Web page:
- Aerobic Overload Training/ VO2max (A3)
- Anaerobic Lactate Tolerance Training (SP1)
- Anaerobic Lactate Production Training (SP2)
- Anaerobic Endurance Training (SP3)
- Race Pace Training
The first 3 types, A1, A2 and A3, are used to train the aerobic energy system. The next two, SP1 and SP2, are used to train the anaerobic lactic energy system. The 6th type is used to train the ATP-PC energy system and the last type of training is used to practice for you race using all three energy systems as you would in your race. These training sessions are used throughout our training cycles (see below). If we train the energy systems properly, they increase their capacity i.e: you can race faster for longer because the energy systems are working better.
In our club we use 3 training cycles per year. One starts when we come back in September and finishes at Christmas. The second cycle starts in January and finishes at Easter and the third cycle starts after Easter and finishes in the summer holidays.
We start each cycle with lots of sessions working at A1 pace. This builds up your aerobic fitness (the aerobic energy system) and builds a base to enable training at higher workloads. A1 training is all done at slow pace, with a target pulse of 130-150 beats per minute (bpm) and with short rests of between 10 and 20 seconds.
We then start to increase the number of sessions of A2 and then A3. These sessions all help to increase your aerobic capacity; increasing your heart and lung capacity, your muscular endurance and strength. Don’t be tempted to skimp on the A1 sessions or you will find that A2 and A3 sessions are very difficult! A2 sessions are swum with a target pulse of 160-170 bpm with rests of between 15 and 30 seconds: for example, 16 x 100m off 1 minute 45 seconds. We work out the repeat times for these from your average 100m pace during the T20 tests you swim at the beginning of term (there is method in our madness!). A3 sessions are hard with a target pulse of 180-190 bpm and rests of between 30 seconds and 1 minute, for example: 12 x 100m off 2 minutes.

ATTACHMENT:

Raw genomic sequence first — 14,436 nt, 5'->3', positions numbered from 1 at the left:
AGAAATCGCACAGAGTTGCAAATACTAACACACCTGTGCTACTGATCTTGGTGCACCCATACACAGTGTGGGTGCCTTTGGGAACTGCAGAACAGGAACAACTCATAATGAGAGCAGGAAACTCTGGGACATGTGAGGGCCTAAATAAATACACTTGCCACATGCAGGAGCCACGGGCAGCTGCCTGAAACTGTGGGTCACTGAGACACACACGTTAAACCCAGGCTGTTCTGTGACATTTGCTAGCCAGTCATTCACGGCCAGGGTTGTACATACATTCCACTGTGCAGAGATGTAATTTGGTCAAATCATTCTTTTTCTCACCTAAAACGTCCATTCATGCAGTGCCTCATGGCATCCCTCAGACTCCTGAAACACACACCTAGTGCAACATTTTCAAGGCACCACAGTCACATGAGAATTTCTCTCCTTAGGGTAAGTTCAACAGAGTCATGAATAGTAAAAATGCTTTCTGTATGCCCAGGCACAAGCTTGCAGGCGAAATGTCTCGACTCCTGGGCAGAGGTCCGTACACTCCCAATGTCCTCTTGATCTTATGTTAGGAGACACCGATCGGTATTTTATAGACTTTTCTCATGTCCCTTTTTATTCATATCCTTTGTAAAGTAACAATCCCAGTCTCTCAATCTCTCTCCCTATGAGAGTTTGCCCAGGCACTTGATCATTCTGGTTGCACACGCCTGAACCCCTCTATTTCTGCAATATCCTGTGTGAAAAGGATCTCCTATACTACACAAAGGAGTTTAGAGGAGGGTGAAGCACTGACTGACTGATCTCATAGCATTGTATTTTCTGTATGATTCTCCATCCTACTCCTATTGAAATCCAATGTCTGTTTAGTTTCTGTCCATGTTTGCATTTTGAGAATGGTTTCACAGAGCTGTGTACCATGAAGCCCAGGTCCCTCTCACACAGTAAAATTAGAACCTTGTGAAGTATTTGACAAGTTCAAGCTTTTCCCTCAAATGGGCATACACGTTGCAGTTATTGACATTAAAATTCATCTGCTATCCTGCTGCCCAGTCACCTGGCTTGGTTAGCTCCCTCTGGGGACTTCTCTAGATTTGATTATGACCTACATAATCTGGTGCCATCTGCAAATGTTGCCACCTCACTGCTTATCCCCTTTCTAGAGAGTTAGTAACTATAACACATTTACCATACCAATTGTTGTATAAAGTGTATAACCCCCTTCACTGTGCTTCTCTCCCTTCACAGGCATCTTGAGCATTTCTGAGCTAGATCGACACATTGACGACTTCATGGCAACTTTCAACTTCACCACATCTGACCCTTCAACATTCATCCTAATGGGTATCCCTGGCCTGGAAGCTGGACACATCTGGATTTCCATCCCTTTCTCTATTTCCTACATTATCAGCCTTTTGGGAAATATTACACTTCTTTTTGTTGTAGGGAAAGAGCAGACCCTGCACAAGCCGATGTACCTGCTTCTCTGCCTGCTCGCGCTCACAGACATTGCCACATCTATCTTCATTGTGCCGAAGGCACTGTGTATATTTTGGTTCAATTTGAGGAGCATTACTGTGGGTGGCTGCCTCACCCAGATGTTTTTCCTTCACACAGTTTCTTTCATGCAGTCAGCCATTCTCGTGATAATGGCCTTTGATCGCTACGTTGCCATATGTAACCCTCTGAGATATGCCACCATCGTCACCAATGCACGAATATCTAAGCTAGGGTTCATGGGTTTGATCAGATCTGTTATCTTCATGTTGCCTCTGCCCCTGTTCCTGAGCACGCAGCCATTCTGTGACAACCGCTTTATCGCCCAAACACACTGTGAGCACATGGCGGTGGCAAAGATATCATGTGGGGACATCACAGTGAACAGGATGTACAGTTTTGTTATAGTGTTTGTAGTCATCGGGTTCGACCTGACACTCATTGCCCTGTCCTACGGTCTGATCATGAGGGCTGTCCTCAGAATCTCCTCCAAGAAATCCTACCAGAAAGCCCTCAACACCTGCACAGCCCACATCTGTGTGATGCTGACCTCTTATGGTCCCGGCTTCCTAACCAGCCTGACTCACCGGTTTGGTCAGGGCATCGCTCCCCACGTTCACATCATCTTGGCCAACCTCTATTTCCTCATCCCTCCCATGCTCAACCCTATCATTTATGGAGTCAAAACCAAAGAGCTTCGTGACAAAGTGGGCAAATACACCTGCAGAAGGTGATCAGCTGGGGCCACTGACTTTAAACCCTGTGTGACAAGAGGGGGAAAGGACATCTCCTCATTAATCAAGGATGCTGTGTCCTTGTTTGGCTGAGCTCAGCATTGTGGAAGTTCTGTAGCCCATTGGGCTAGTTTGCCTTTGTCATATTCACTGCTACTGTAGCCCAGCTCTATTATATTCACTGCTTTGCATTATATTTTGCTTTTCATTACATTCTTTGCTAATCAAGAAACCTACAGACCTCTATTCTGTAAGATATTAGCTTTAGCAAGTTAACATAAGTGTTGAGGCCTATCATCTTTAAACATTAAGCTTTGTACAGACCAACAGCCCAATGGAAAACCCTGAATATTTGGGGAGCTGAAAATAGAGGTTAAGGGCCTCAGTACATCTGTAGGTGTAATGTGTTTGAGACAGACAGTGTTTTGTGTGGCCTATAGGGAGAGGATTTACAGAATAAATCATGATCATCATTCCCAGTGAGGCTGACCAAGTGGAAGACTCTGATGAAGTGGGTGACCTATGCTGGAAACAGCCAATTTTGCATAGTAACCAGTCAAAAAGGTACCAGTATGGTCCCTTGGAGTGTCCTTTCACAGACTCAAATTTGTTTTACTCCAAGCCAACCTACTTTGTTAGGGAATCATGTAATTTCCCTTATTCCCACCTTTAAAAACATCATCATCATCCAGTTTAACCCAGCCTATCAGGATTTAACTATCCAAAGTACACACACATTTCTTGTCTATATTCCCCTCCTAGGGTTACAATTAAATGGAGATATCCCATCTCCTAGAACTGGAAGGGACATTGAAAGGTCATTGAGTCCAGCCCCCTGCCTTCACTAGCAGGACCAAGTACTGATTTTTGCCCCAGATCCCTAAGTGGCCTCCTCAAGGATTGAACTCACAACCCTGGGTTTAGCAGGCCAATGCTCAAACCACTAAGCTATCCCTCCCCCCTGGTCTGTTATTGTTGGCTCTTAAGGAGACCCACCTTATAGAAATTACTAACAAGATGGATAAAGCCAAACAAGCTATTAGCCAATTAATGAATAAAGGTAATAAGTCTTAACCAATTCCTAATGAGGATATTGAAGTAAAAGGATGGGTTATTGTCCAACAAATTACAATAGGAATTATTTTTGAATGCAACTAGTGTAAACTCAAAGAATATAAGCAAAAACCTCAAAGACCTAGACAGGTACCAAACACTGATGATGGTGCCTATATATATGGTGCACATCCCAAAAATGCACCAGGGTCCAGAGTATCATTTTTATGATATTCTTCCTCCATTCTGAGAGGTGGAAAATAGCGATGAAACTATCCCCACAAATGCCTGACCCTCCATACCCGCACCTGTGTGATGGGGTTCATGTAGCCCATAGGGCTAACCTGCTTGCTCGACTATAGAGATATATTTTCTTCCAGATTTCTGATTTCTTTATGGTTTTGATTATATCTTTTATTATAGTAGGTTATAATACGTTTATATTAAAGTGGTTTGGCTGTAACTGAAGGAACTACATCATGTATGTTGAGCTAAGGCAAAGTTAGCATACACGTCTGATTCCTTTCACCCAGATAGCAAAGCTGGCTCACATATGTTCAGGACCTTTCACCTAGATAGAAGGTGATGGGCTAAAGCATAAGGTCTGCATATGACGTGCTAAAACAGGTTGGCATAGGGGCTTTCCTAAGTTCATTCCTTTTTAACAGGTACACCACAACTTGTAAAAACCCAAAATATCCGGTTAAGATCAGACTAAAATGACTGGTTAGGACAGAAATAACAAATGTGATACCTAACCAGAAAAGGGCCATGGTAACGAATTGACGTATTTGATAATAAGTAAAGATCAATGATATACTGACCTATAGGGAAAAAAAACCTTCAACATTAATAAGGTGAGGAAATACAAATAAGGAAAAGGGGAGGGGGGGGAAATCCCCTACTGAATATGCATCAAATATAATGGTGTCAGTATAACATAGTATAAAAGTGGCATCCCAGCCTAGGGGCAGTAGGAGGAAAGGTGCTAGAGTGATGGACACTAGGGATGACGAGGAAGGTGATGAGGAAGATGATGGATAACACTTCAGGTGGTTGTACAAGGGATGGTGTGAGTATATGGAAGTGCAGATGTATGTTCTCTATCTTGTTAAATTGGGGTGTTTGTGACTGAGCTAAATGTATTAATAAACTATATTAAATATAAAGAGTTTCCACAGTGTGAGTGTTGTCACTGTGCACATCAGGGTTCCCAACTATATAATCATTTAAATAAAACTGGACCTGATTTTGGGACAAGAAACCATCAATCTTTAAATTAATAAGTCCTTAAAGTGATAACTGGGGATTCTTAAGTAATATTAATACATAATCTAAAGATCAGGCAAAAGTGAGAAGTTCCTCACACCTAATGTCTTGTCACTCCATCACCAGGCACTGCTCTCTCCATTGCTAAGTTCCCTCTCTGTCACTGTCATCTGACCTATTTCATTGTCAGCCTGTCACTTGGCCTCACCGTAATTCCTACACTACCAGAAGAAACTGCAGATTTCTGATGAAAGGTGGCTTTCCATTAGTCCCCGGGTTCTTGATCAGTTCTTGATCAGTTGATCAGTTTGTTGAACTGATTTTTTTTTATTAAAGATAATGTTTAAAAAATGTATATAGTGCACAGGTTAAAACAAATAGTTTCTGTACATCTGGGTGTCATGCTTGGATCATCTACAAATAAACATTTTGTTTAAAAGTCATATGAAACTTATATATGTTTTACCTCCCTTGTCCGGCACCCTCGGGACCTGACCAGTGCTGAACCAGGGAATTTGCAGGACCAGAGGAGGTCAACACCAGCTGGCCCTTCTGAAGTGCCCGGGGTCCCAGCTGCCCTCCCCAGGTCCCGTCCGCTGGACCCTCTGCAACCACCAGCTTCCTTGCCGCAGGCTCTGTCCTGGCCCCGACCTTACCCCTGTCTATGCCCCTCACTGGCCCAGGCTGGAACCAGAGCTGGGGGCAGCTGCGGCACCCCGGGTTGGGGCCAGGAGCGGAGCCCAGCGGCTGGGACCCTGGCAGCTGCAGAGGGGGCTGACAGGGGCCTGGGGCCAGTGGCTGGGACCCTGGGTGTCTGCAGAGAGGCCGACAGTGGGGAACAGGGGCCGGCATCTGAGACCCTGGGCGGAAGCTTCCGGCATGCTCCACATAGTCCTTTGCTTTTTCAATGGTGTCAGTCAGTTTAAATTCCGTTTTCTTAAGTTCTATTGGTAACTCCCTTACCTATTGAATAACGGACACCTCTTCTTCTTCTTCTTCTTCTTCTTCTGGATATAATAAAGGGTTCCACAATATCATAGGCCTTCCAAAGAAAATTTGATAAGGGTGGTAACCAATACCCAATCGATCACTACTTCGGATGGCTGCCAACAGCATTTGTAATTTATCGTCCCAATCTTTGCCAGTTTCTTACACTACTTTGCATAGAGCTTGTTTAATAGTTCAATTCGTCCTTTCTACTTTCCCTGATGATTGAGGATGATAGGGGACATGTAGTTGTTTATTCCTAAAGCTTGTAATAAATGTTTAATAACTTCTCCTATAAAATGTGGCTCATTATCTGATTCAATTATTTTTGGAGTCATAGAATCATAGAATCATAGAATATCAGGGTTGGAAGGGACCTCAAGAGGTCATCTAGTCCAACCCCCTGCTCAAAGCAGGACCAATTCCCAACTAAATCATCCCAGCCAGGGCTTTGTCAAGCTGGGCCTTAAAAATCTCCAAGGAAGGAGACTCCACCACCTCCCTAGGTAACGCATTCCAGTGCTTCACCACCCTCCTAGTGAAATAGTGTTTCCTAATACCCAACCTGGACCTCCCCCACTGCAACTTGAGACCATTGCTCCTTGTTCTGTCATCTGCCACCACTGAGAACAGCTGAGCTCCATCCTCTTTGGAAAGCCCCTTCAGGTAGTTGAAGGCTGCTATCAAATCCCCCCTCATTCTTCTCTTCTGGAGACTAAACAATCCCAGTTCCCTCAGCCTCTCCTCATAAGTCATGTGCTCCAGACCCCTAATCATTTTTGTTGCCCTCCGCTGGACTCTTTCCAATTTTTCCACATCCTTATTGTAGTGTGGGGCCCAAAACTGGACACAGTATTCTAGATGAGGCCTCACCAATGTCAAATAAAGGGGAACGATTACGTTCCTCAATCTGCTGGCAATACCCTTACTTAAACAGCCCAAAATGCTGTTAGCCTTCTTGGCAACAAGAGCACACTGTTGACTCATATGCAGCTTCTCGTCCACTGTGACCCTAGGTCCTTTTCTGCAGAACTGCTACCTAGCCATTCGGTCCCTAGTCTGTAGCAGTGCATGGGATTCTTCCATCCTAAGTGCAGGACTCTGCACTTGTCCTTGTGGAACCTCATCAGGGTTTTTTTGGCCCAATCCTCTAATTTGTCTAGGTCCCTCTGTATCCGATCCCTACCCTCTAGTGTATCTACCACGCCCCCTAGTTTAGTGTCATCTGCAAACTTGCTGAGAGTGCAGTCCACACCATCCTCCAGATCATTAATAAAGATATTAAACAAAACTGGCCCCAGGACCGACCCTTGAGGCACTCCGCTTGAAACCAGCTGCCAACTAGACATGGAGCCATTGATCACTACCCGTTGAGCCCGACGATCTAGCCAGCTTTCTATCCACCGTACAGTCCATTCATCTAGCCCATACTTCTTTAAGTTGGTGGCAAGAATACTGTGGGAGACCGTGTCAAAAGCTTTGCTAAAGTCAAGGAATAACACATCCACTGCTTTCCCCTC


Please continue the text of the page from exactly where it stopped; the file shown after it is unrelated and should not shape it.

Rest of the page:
We also work on the other two energy systems: SP1 and SP2 to increase your body’s ability to produce and tolerate lactic acid and SP3 to help your body to use CP better. These sessions are swum at a very hard, fast pace over shorter distances with a lot more rest. SP1 sets are swum with a target pulse of 190-200 bpm with rests of between 10 seconds for very short distances to 4 minutes for longer distances. SP2 sets have high pulse rate but are swum over shorter distances again and have active rests (eg: swim easy or walk back to starting block). SP3 sets are over 15 to 20 metres with no more than 18 seconds of hard work at once.
Over the cycle the training gets harder and increases in volume until it is time to ease off into a taper and practice race pace training for the main competition at the end of the training cycle. Within the cycle, we try to follow hard sessions by an easy long session to help your body to recover ready for the next hard session. We also practice starts, turns, finishes and stroke drills. At the end of the cycle we have a rest and recovery period. This can be time off altogether (Christmas) or fewer sessions with more time to practise skills (eg: water polo).
BETTER UNDERSTANDING = BETTER TRAINING = BETTER RACING!
This information sheet gives basic nutrition guidance for swimmers and parents for both training and competition.
It is important that you eat and drink healthily so that you have the energy to train properly, to race at your best and to grow! Every day you should try to eat the following:
• 3 to 5 portions of vegetables and 2 to 4 portions of fruit
• 4 to 6 portions of carbohydrates
• 2 to 4 portions of calcium-rich foods and 2 to 4 portions of protein-rich foods